The Region: It's time the West tried tough diplomacy

Vegetius wrote wisely, 'Let him who desires peace, prepare for war.'

barry rubin 88 (photo credit: )
barry rubin 88
(photo credit: )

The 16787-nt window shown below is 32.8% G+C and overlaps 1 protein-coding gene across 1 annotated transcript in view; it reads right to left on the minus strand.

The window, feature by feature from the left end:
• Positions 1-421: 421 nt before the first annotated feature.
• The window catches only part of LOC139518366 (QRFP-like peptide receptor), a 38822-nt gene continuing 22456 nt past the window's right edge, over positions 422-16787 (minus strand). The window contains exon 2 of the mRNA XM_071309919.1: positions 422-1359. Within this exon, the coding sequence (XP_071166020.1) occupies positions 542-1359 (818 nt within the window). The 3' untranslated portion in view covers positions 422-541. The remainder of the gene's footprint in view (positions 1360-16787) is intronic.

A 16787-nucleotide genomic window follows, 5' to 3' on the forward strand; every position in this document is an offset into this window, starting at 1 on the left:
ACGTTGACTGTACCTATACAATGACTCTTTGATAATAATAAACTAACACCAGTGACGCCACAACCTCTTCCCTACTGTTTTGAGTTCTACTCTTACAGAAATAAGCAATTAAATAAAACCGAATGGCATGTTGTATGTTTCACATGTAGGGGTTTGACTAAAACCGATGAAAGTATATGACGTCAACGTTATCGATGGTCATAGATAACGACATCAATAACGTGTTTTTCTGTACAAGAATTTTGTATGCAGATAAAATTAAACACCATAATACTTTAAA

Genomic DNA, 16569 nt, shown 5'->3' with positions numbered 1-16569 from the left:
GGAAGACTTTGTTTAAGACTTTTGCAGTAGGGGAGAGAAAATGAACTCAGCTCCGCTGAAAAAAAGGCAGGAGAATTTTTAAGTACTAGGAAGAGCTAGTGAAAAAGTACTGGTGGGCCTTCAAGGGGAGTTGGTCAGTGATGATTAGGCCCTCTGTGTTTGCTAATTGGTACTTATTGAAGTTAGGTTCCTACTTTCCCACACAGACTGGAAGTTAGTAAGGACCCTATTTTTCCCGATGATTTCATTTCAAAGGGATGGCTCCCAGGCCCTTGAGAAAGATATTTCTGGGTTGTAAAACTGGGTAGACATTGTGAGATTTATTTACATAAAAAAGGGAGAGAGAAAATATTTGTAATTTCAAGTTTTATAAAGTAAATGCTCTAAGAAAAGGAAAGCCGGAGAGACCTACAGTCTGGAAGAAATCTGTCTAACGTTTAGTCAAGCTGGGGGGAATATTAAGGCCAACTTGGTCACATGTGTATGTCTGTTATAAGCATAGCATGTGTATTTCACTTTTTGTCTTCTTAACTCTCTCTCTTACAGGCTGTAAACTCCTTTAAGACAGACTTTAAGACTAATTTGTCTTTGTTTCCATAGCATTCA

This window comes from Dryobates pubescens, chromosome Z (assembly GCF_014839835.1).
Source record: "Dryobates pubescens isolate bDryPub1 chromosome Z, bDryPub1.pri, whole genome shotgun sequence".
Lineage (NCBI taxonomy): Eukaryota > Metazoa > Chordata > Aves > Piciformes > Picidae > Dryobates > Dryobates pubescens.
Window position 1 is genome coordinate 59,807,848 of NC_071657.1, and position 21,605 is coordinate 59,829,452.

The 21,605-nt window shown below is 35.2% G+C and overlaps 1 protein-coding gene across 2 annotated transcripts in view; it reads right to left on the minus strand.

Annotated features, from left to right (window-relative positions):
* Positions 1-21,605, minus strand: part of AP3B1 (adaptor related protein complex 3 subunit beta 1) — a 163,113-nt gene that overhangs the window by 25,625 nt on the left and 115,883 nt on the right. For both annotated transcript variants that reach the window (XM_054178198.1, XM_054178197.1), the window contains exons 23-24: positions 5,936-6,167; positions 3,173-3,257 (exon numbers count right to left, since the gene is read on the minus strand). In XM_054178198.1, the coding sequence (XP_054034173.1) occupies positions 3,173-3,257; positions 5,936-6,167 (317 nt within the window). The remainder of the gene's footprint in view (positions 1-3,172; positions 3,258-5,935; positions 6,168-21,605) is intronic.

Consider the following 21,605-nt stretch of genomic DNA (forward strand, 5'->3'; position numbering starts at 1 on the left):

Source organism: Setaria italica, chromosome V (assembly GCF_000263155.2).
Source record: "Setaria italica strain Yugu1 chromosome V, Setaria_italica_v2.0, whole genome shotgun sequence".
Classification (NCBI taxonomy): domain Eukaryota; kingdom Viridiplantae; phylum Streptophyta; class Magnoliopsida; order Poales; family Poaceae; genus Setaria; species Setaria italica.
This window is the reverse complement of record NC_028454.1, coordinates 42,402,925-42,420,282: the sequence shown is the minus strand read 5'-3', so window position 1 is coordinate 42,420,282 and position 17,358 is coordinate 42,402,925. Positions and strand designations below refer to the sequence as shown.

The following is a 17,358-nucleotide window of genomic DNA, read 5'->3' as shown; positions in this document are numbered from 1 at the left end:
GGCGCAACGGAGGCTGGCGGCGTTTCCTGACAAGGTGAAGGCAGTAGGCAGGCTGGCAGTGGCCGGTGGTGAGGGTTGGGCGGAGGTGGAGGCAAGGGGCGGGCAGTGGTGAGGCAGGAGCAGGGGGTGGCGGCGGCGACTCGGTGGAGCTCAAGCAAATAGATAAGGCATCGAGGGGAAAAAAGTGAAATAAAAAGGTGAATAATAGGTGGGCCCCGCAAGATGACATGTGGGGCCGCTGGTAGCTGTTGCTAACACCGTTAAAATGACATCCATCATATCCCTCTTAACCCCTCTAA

Shortly before the Iraq war began in 2003, I made a proposal which unfortunately went unheeded by both sides in the Western debate over that crisis. The idea was that President George W. Bush should tell the Europeans that he really wanted to invade Iraq, but could be dissuaded by tougher sanctions and a real effort to counter that regime's threat. Those Europeans and others who wanted to avoid a war would agree to be strong and consistent in pressuring Saddam Hussein to keep his commitments. Iraq could have been successfully deterred and lots of problems and suffering avoided. That basic idea is still a sound one. The Roman author Vegetius wrote wisely, "Let him who desires peace, prepare for war." This meant that being strong and being viewed as determined was a tremendous deterrence to prevent others from attacking you. That concept is apparently forgotten by those in the West who believe that the best way of persuading radical movements or regimes from aggression is to prove how much it wants to avoid fighting. Sadly, this stance is just asking for trouble. The opposite is true. "Speak softly and carry a big stick," said president Theodore Roosevelt. But one of the main requirements for that strategy's success is to let everyone know you have a big stick. Putting all your effort into proving that you are a nice guy who means nobody any harm is an excellent idea if the other party is also nice. When the competition is a bully, an ideological extremist and an aggressor such an approach is disastrous. Yet here I want to focus on an additional, though related, point. The burden on those who want to avoid violent conflict is not just one of criticizing those who are more assertive. You have to provide an alternative way of dealing with a threat. And if your approach doesn't work, you have to be ready to face the consequences. CONSIDER, for example, Iran's drive for nuclear weapons and the missiles to fire them a long way away. Iran has invested a huge amount of resources and political capital for this goal and is not, as the history of the last three years shows, going to give that up lightly or due to the force of Western words. It is clear that soft diplomacy is not going to work. Is there another option? Many people, and for some good reasons, think it would not be a good idea for Israel or the United States to attack these facilities. Presumably, they would also not like Iran to use these weapons in the future to attack Israel, the United States, Gulf Arab states, and others. But unless they can find something other than diplomatic measures so soft that they are a joke - merely appeasement with the slightest veneer - an extremely unpleasant outcome will ensue. Wishful thinking about Iranian intentions is hardly productive. Iranian leaders continue to threaten what they will do when they have these weapons. One recent example is a January 22 editorial from the newspaper Kayhan, stating: "The American soldiers [in Afghanistan and Iraq] are in range of our fire. [When] the mighty missiles are launched from Iran, Israel will become a scorching hell for the Zionists." (MEMRI translation) The only alternative is to persuade Iran that the West is tough and that China and Russia and most Arab governments are ready to support serious sanctions and penalties for Iran unless it stops shoveling coal into a speeding locomotive that is going to pull the train of world politics into a chasm. This means such things as an end to European government giving companies commercial trade guarantees to do business with Iran; signs of supporting the internal opposition to the Teheran regime; stepping up oil production and bringing down prices to cut the ground under the Iranian economy. Such a systematic strategy is the only way to prevent, at worst, a serious military conflict and, at best, a decisive shift in the balance of power in favor of radical and terrorist groups in the Middle East and elsewhere. THERE ARE many parallels to the three other main conflicts in the Middle East. A refusal to use tough diplomacy with Syria, due to its terrorist activities in Lebanon, and the Islamist forces there are going to bring about a new Lebanese civil war, a new Lebanon-Israel war, or both. The UN forces and the West have stood by while Hizbullah rearms. It may not be long before "mysterious" - Hizbullah and Syrian-backed - terrorists start attacking the UN troops in southern Lebanon to panic the contributing countries into running away. Tough diplomacy is needed to stabilize Lebanon, show the radicals the world will not countenance their takeover, and stop Syria's subversion. Regarding the Palestinians, the West has generally stood firm in refusing to provide direct aid to the genocidal Islamist group Hamas. Yet it is no secret that most European governments have been straining to hand over money to that group, which would use it to launch terrorist attacks and teach Palestinian children that Jews are animals to be exterminated - and that might sound like exaggeration, but it isn't. There are many other examples of this kind of situation. Even when Western states do the right thing, those governments - and large parts of their elites - make it so clear that they really want to give in, or do nothing, that the extremists are convinced that if they only wait long enough and make big enough threats the democracies will give in. For those who do not want a war sparked by either the radicals' aggression or their intended victims' possibly misguided defensive reactions, there is no substitute for tough diplomacy, real material sanctions or punishments, and building an image of steadfastness in order to press the extremists to change their policies and tactics. Warfare kills, but so does appeasement and passivity.